But the election is far from over yet, and former Trump administration officials argue both sides could gain from a U.S.-U.K. agreement.
“I think there are very significant practical reasons why both countries are interested in an FTA,” said former USTR General Counsel Stephen Vaughn, a partner in the international trade team of law firm King & Spalding. “We’re both market-based economies that have a long history of trading with each other. We have close relationships in almost every area of international dealings, and from the U.S. perspective, it would be the biggest economy with which we have ever done an FTA.”
Vaughn, who worked closely with Lighthizer for years, notes that both countries have strong services sectors and strong protections for intellectual property rights. It makes sense for the two sides to fashion an agreement that reflects that situation and becomes a model for other trade pacts, he said.
Geopolitically, the agreement would underscore the deep relationship between the United States and the U.K. and give Washington a lift in dealing with an array of issues with both China and the EU, added Clete Willems, who worked in the Trump White House as deputy assistant to the president for international economics and deputy director of the National Economic Council.
Willems, who now works at the Akin Gump law firm in Washington, took issue with the idea that the U.K. is involved in one-sided negotiations with the United States, where it will be forced to give up more than it can expect to get in return.
“The reality is in a negotiation like this, the U.S. is clearly also going to give up things for the U.K. and it’s going to be very helpful to their industry,” Willems said. “They are a major country with a major economy and they are an equal partner to the U.S.”
He brushed off suggestions that the U.S. pursuit of strong intellectual property protections for its pharmaceutical companies would hurt the U.K.
“The U.K. has one of the most advanced pharmaceutical sectors in the world. So having groundbreaking pharmaceutical provisions is going to benefit the U.K. as much as it benefits the U.S.,” Willems said.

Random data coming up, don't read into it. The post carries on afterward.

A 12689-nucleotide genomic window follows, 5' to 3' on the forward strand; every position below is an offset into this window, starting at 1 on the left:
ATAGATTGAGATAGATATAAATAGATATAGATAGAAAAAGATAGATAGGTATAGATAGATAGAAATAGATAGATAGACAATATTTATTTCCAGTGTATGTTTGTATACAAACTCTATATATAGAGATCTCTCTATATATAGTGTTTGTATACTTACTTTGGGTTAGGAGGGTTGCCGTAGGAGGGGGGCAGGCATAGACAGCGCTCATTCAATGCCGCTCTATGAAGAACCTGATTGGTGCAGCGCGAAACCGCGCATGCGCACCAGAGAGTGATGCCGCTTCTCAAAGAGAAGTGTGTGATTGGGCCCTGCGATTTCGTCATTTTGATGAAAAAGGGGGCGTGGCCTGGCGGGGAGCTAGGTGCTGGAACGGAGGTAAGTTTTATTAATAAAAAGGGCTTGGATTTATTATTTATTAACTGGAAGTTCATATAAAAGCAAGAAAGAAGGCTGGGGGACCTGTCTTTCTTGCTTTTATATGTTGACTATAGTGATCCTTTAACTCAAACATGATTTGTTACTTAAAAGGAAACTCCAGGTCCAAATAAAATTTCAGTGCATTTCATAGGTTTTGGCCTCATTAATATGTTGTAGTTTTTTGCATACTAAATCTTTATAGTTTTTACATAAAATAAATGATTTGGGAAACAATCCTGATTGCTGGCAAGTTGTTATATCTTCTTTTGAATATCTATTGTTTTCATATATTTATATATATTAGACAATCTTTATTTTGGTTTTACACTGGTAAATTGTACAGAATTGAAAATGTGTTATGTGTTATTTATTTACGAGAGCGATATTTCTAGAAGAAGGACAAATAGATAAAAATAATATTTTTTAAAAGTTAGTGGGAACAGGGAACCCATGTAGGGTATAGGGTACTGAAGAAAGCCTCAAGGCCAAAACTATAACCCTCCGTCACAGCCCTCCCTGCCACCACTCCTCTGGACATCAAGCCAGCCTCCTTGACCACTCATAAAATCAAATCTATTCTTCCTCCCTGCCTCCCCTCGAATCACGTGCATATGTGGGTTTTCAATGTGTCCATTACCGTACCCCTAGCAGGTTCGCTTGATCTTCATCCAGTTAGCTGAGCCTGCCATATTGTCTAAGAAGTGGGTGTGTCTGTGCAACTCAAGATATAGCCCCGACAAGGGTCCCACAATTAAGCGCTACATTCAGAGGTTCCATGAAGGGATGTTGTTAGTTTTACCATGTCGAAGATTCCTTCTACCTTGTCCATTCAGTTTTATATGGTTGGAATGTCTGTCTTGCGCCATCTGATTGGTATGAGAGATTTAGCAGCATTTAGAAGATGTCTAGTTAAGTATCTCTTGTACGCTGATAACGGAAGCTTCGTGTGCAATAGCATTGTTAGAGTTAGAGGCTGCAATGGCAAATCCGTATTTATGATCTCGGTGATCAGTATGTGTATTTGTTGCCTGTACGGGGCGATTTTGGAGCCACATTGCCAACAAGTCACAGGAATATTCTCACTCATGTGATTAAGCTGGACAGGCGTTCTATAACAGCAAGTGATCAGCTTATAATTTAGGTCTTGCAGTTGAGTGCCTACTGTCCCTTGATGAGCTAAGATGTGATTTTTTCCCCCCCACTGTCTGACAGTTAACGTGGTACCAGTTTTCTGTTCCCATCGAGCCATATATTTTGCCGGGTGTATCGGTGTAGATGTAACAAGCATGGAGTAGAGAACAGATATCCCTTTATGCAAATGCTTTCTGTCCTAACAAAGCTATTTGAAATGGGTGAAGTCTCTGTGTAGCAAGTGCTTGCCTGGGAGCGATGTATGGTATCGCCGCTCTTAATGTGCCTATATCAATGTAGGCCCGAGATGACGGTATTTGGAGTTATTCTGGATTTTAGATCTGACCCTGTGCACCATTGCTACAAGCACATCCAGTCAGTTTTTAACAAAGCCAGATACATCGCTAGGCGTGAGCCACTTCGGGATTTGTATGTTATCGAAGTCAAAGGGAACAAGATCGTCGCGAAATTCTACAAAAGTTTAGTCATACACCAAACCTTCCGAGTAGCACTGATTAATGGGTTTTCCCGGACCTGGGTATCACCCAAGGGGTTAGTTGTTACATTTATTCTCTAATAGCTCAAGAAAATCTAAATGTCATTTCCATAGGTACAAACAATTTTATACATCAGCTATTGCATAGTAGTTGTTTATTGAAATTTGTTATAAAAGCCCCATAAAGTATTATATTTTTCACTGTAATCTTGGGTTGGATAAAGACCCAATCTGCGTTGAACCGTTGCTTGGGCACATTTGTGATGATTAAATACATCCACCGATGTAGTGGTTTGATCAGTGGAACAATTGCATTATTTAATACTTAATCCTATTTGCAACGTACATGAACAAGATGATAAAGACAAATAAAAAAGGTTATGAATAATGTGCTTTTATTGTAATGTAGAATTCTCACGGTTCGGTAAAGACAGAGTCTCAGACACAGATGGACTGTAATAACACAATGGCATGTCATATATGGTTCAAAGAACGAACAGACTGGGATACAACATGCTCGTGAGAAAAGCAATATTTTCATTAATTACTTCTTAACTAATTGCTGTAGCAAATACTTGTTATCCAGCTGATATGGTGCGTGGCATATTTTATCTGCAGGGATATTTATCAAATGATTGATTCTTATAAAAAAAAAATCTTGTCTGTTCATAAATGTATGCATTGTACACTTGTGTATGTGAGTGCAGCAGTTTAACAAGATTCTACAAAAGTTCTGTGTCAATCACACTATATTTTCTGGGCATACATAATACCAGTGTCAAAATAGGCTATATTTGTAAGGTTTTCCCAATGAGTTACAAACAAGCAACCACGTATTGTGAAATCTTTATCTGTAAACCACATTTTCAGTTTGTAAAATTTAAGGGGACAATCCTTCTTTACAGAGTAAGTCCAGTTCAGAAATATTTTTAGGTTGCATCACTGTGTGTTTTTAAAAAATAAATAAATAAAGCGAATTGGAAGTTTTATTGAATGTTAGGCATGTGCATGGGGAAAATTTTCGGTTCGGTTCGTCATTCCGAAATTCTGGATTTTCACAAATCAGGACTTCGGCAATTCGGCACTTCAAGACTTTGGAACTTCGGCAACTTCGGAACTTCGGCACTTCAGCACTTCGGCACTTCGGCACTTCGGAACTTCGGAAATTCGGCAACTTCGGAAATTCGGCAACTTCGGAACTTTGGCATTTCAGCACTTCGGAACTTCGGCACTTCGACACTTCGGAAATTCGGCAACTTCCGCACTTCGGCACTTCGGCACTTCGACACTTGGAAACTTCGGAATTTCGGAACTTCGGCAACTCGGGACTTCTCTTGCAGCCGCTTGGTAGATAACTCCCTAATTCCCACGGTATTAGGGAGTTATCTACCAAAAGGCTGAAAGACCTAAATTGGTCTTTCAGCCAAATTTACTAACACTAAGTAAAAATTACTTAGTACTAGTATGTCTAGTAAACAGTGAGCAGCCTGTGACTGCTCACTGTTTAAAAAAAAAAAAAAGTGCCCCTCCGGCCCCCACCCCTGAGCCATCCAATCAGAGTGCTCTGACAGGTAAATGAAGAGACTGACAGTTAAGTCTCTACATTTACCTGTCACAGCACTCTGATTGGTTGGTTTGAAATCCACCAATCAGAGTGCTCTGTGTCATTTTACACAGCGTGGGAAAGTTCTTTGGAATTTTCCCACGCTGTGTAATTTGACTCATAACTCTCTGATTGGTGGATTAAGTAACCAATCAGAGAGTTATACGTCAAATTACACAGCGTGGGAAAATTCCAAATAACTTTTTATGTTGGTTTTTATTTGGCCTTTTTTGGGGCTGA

That said, there are difficult issues for the countries to resolve that make a deal this year unlikely.
In particular, on agriculture, where there is strong resistance in Britain to allow more imports of U.S. meat products because of concerns over animal welfare, including the veterinary drugs used by U.S. producers and methods used to decontaminate slaughtered poultry.
A U.K. government spokesperson said Britain “has been clear it will not sign a trade deal that will compromise our high environmental protection, animal welfare, and food safety standards.” Chlorinated chicken and hormone-injected beef, they point out, “are not permitted for import into the U.K. This will be retained through the EU Withdrawal Act and enshrined in U.K. law at the end of the [Brexit] transition agreement.”
Another tricky issue is the U.K.’s decision to move ahead with a digital services tax, which the United States sees as a discriminatory tariff imposed on its biggest tech companies, such as Google, Facebook, and Amazon. Key U.S. lawmakers have signaled they are unlikely to approve an FTA with the U.K. unless there is a favorable resolution.
“Unilaterally imposing a discriminatory tax that unfairly targets U.S. businesses damages efforts to achieve a multilateral solution and unnecessarily complicates the path forward for a U.S.-U.K. trade deal,” said Senate Finance Committee Chairman Chuck Grassley (R-Iowa) and the panel’s ranking member, Senator Ron Wyden (D-Ore.), in a joint statement last week.
However, many American companies, and especially those with operations in the U.K., are more interested in the outcome of the U.K.-EU negotiations than the trade talks between Washington and London.
Still, even some who have been less enthusiastic about the U.S.-U.K. negotiations see potential gains.
“This negotiation was inspired more by politics than economics,” said Michael Smart, a managing director at Rock Creek Global Advisors, an international economic policy advisory firm, and a former White House and Senate aide.
“But it could deliver commercial benefits if it breaks new ground on trade liberalization and regulatory convergence. In order to do that, both sides need to be flexible and creative on issues like agriculture, investment, digital trade and financial services,” Smart said.